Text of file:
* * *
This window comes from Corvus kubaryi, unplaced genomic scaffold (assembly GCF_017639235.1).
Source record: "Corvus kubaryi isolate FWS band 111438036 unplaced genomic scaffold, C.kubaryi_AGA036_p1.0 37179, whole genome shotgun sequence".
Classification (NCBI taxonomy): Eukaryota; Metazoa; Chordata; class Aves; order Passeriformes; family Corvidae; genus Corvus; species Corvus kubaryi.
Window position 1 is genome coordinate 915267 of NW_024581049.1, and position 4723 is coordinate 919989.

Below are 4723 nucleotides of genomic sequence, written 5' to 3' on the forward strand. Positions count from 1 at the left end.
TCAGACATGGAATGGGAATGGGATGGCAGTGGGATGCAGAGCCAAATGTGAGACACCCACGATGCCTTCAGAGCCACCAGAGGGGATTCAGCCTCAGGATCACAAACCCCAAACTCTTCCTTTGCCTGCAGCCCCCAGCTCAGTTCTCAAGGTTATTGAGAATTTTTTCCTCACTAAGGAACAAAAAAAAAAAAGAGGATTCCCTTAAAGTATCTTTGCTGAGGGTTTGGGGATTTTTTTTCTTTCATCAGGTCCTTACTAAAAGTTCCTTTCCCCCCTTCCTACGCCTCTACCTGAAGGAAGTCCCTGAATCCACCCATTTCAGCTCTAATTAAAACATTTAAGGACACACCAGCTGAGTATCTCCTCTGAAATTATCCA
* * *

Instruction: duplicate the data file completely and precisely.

This window comes from Corvus kubaryi, unplaced genomic scaffold (assembly GCF_017639235.1).
Source record: "Corvus kubaryi isolate FWS band 111438036 unplaced genomic scaffold, C.kubaryi_AGA036_p1.0 37179, whole genome shotgun sequence".
Classification (NCBI taxonomy): Eukaryota; Metazoa; Chordata; class Aves; order Passeriformes; family Corvidae; genus Corvus; species Corvus kubaryi.
Window position 1 is genome coordinate 915267 of NW_024581049.1, and position 4723 is coordinate 919989.

Below are 4723 nucleotides of genomic sequence, written 5' to 3' on the forward strand. Positions count from 1 at the left end.
TCAGACATGGAATGGGAATGGGATGGCAGTGGGATGCAGAGCCAAATGTGAGACACCCACGATGCCTTCAGAGCCACCAGAGGGGATTCAGCCTCAGGATCACAAACCCCAAACTCTTCCTTTGCCTGCAGCCCCCAGCTCAGTTCTCAAGGTTATTGAGAATTTTTTCCTCACTAAGGAACAAAAAAAAAAAAGAGGATTCCCTTAAAGTATCTTTGCTGAGGGTTTGGGGATTTTTTTTCTTTCATCAGGTCCTTACTAAAAGTTCCTTTCCCCCCTTCCTACGCCTCTACCTGAAGGAAGTCCCTGAATCCACCCATTTCAGCTCTAATTAAAACATTTAAGGACACACCAGCTGAGTATCTCCTCTGAAATTATCCA